The man in the shower didn’t die, although the next one that tried the same did. This one tried robbing me. That’s not so common in lifer wings, but it does happen. Again the weapon of choice had been a razor blade melted into a toothbrush.

On that occasion I’d been more prepared; more than that I was willing to do battle. You don’t get a lot time out of the cell, so I took advantage of every opportunity, the most common being visits to the gym. I applied myself and pumped the weights and ran the circuits. I got stronger and fitter and that resulted in this fool’s undoing.

I took my time with that one. I smothered his cries so that we weren’t disturbed. I hadn’t been too inventive but I did make sure he was dead.

After a few more incidents I made a name for myself as a difficult prisoner. By the time the invitation to join the experiment arrived I’d earned myself another seven life sentences and had been told that I would never be eligible for parole. I’d also earned myself a permanent transfer to ‘the block’.

‘The block’ is a fun place; you get the same slop for meals, no talking allowed and no access to the gym. None of that bothered me. I had nothing to talk about. It was easy enough to exercise in the cell, despite its small size.

As for the food, it’s amazing what you can force down if you’re hungry enough.

Life had settled into an easy routine and it came as quite a surprise when I was taken unannounced to the hospital wing. There I met a doctor; he introduced himself as Doctor Marsh. The doctor asked me if I minded undergoing a physical examination.

I didn’t but I wanted to know why first.

“I’m afraid I can’t tell you much at this stage,” his voice matched his cultured appearance.

“So why should I give you what you want?”

“It could be to your advantage.”

“But you can’t tell me why?”

He nodded.

I let him and the two orderlies conduct their tests. I might be happy to live inside my head, that didn’t mean I couldn’t enjoy the change in scenery.

The tests seemed routine, although it surprised me how well equipped the hospital wing looked. The machines looked brand new and well maintained. I’d visited various medical facilities in different prisons; none had looked as good as this one.

They extracted blood samples, measured my blood pressure and other vital signs. They scanned me inside loud machines and x-rayed every part of my body. For lunch they provided sandwiches, nothing special you might think, but then you’ve probably never eaten prison food.

All through the afternoon the tests continued and when they were done they returned me to my cell.

I heard nothing for three days and then two guards escorted back to the medical wing. The same doctor sat behind the desk waited for me.

“Good morning doctor.”

“Good morning.”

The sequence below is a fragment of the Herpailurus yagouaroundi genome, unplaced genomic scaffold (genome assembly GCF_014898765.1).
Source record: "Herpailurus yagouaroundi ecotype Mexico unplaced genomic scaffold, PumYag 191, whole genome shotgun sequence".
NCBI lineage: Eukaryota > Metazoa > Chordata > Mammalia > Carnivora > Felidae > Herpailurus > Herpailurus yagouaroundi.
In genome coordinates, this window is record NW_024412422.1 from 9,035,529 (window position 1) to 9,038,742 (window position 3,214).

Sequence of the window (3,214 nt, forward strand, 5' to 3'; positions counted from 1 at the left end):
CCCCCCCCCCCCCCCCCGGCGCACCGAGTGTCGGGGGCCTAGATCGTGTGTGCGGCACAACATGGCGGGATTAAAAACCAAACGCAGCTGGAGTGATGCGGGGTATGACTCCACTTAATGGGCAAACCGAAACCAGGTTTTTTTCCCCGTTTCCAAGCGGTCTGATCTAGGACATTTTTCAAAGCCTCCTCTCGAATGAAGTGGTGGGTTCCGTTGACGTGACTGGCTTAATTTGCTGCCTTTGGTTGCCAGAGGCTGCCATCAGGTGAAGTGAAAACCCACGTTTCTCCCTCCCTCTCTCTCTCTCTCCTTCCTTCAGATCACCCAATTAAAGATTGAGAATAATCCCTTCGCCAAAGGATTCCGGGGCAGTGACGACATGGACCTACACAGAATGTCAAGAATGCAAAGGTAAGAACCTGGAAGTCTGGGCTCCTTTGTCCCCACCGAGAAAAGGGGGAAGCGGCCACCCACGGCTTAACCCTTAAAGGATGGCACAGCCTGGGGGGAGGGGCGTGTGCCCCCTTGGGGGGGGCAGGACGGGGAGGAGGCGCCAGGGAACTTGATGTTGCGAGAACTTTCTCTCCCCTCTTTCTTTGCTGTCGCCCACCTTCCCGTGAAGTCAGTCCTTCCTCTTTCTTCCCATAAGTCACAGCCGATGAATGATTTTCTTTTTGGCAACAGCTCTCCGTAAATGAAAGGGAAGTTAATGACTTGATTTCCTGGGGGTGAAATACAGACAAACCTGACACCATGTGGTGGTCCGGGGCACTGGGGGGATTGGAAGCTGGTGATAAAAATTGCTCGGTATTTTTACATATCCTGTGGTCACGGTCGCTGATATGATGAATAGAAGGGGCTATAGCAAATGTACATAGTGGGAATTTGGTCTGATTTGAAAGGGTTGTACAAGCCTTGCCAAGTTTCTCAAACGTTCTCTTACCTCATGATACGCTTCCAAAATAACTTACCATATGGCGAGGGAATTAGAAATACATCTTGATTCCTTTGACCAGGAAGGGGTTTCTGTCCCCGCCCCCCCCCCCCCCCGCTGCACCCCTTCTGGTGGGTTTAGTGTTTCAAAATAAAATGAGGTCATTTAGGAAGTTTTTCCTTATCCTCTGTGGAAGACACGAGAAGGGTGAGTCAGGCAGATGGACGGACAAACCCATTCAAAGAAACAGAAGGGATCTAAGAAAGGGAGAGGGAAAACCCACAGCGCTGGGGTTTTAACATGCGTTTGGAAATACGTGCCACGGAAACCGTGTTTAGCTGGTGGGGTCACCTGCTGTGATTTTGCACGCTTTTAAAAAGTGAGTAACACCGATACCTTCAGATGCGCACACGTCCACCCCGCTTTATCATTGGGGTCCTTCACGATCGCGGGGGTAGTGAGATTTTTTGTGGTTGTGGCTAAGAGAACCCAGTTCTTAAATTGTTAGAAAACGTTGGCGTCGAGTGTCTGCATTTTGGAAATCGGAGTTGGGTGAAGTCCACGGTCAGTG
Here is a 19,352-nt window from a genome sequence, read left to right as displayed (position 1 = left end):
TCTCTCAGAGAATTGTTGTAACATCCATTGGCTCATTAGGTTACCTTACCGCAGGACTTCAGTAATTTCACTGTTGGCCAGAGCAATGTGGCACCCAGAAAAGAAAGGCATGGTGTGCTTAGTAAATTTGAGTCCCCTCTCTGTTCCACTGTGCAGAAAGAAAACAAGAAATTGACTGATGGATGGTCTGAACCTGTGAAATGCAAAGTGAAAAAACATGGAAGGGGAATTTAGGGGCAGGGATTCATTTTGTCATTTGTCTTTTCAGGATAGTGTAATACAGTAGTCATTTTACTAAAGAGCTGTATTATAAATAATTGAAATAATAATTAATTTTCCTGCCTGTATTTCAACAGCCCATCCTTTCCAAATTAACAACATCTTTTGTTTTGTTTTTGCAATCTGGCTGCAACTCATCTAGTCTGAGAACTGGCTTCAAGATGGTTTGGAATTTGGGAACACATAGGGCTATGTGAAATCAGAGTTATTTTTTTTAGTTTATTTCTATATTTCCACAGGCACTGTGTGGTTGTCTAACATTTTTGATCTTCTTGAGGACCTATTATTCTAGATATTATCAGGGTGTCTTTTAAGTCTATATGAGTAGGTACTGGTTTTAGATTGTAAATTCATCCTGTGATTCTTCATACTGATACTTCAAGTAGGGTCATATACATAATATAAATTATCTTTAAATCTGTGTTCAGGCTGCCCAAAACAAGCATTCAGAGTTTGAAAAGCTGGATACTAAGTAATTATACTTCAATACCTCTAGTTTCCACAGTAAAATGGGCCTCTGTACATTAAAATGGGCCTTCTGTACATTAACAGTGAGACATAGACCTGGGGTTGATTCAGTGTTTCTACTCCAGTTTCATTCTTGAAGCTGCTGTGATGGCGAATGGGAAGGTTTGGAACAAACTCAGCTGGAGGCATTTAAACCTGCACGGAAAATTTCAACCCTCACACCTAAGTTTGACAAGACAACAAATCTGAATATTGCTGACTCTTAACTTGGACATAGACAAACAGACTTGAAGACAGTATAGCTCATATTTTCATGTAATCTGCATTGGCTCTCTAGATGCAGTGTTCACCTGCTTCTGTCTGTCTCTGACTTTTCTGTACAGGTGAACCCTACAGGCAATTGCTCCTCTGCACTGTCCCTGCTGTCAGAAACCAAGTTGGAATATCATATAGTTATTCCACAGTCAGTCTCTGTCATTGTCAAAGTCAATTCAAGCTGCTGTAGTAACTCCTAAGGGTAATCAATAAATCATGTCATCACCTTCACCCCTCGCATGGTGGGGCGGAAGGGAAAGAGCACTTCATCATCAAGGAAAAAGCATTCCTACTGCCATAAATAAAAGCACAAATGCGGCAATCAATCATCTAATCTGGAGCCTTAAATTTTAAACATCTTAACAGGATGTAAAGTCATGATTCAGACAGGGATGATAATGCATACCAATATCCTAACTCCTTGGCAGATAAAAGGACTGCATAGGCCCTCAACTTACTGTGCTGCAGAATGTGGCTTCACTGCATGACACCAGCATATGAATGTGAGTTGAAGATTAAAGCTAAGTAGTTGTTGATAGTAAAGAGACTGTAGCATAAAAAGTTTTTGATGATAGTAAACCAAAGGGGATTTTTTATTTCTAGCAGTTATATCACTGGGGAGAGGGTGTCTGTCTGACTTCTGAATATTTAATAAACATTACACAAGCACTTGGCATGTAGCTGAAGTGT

“More tests?”

“Yes, if you don’t mind.”

“Do I get to know why?”

“Sorry, I can’t tell you anything yet.”

“Why not?”

“We need to make sure you are suitable first.”

“Did the last day of tests not answer that for you?”

“Partly, which is why you are here again today?”

“For more tests.”

“Exactly, although different tests this time.”

And he was right, they were different tests.

I spent the day like I was back in school.

They filled the morning with what I guessed where intelligence tests. I remembered similar tests from the Sunday newspapers. I’d not been any good at them then, and I found them no easier this time round. I spent a frustrating morning scratching my head as I pondered the puzzles.

A nice lunch, a cheeseburger this time, restored my inner peace.

The afternoon tests were a lot more fun. They must have been psychological tests, much more entertaining than boring intelligence tests. I quite enjoyed visualising the scenarios and writing down my responses.

Naturally I left the turtle on its back in the baking sun.

The guards took me back to my cell and I waited.

The break in my routine had unsettled my calm and I became curious. I assumed they were conducting a medical test, but for what? The puzzle nibbled at me for over a week. In truth I didn’t mind too much, playing possibilities through in my mind had become my favourite pastime.

I waited for over a week, then on the rainy Sunday afternoon two different guards escorted me back to the medical wing. I noted that I had never seen any other prisoners in this part of the prison. In these days of prison overcrowding that seemed strange. Although having said that, I did have a cell of my own, one of the advantages of being in ‘the block’.

Doctor Marsh waited as before behind the desk. I’m sure this wasn’t the opulence he was used to. I believed the doctor to be a man who preferred the finer things in life. I didn’t hold this against him, after all, who doesn’t?

“Please sit down,” he offered.

Read the rest of the story and four others in An Odder Quintet:


An Odder Quintet explores a world of dark and strange happenings. From new technology to ancient legends, nothing is quite what it seems.

Prisons without Walls
A prisoner serving a life sentence takes part in an experimental programme that manipulates the perception of time to rehabilitate prisoners and ensure they never reoffend.

The Tapestry
Legend speaks of a Great Loom, operated by three women who guide the fate of every living person. The secret kept for thousands of years has now been found by someone with his own designs for it.

Ghost in the Cloud
Everyone knows not to click on links in strange emails, but what do you do when the link comes from your dead husband?

In the Depths
This story continues from ‘Forced Entry’ in ‘An Odd Quartet’.
Bravo Team took part in a hostage rescue mission in what they thought was a normal suburban house, now trapped in the basement they try to find a way out and only discover only more insanity.

Not Welcome at the Gate
This story continues from ‘The Reluctant Demon’ in ‘An Odd Quartet’.
Morlock failed his possession exam in the most spectacular way possible, now ninety years later he faces returning to Hell.

An Odder Quintet is available from: